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Copyright (c) 1999 Dickinson School of Law
Dickinson Law Review

ARTICLE: And You Call Yourself a Journalist?: Wrestling
With a Definition of "Journalist" in the Law

Winter, 1999

103 Dick. L. Rev. 411

Author

Clay Calvert

Excerpt



Unlike law or medicine, no course of study, examination, or license is required to practice journalism in the United States. 1 One need not major in journalism or even attend college. 2 Defining who is a journalist 3 - separating the posers from the professionals - thus is as difficult today as defining news. 4

For instance, is Matt Drudge, publisher of the on-line electronic publication Drudge Report, 5 a journalist or merely a gossip monger? 6 Is Larry King, host of Larry King Live, a journalist or just an entertaining talk show host? 7

Determining who is a journalist is more than just an esoteric question debated by ivory tower academics and journalism professors. The determination has major legal implications. 8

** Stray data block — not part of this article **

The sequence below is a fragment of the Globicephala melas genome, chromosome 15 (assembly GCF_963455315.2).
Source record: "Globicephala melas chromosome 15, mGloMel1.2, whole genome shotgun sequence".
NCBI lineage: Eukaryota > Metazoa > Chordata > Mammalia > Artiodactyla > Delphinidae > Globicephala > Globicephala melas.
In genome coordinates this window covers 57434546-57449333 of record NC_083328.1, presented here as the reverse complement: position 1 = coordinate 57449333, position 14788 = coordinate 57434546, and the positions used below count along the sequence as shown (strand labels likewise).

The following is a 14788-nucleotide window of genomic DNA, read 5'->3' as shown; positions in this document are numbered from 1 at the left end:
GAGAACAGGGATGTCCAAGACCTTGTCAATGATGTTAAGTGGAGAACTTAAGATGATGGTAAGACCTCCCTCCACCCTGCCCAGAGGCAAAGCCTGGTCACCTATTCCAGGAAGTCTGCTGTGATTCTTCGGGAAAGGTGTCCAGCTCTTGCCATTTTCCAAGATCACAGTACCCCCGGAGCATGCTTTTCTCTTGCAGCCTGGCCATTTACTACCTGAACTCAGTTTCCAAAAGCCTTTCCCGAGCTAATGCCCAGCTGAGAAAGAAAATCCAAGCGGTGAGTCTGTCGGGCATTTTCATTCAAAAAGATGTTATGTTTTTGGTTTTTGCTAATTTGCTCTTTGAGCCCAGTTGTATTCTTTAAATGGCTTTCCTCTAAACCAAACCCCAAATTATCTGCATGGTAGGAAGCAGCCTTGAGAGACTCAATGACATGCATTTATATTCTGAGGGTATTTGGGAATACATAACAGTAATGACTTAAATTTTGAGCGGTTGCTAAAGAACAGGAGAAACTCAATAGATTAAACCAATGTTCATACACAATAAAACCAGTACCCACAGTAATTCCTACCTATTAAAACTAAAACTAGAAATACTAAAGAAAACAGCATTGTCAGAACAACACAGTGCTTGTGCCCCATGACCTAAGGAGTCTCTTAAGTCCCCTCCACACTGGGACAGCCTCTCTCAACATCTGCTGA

Although reporters generally are subject to the same legal standards that apply to the public at large, 9 individuals dubbed "journalists" by courts may have special standing 10 to assert a qualified privilege 11 in legal proceedings to refuse to divulge the identity of sources and to reveal unpublished information. 12 Who falls within this elite, protected class?

The jurisprudence protecting journalists from compelled disclosure is exceedingly complex, premised upon a combination of the First Amendment, 13 state statutory and constitutional law, and the common law. 14 A First Amendment-based qualified privilege for journalists to resist compelled disclosure, grounded in the concurring and various dissenting opinions in the Supreme Court's fractured decision in Branzburg v. Hayes, 15 has been recognized by the vast majority of ...
 
 
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